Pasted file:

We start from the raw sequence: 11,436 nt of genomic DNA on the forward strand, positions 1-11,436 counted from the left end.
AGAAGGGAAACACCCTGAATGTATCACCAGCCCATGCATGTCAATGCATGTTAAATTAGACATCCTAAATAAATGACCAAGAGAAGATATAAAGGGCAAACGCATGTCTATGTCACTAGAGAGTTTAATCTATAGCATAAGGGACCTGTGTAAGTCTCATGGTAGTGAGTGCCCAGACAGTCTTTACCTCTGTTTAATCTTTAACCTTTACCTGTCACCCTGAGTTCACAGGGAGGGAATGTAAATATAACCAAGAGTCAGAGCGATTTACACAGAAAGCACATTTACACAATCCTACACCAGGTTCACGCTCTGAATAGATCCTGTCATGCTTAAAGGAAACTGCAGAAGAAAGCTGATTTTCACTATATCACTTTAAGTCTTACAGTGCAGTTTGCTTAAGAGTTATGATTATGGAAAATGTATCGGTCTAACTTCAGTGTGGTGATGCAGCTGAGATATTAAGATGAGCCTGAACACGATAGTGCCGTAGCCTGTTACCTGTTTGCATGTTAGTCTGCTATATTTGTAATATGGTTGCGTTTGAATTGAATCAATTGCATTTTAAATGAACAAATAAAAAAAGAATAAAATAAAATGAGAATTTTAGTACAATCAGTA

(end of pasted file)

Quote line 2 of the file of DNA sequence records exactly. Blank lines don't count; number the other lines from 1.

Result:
AGAAGGGAAACACCCTGAATGTATCACCAGCCCATGCATGTCAATGCATGTTAAATTAGACATCCTAAATAAATGACCAAGAGAAGATATAAAGGGCAAACGCATGTCTATGTCACTAGAGAGTTTAATCTATAGCATAAGGGACCTGTGTAAGTCTCATGGTAGTGAGTGCCCAGACAGTCTTTACCTCTGTTTAATCTTTAACCTTTACCTGTCACCCTGAGTTCACAGGGAGGGAATGTAAATATAACCAAGAGTCAGAGCGATTTACACAGAAAGCACATTTACACAATCCTACACCAGGTTCACGCTCTGAATAGATCCTGTCATGCTTAAAGGAAACTGCAGAAGAAAGCTGATTTTCACTATATCACTTTAAGTCTTACAGTGCAGTTTGCTTAAGAGTTATGATTATGGAAAATGTATCGGTCTAACTTCAGTGTGGTGATGCAGCTGAGATATTAAGATGAGCCTGAACACGATAGTGCCGTAGCCTGTTACCTGTTTGCATGTTAGTCTGCTATATTTGTAATATGGTTGCGTTTGAATTGAATCAATTGCATTTTAAATGAACAAATAAAAAAAGAATAAAATAAAATGAGAATTTTAGTACAATCAGTA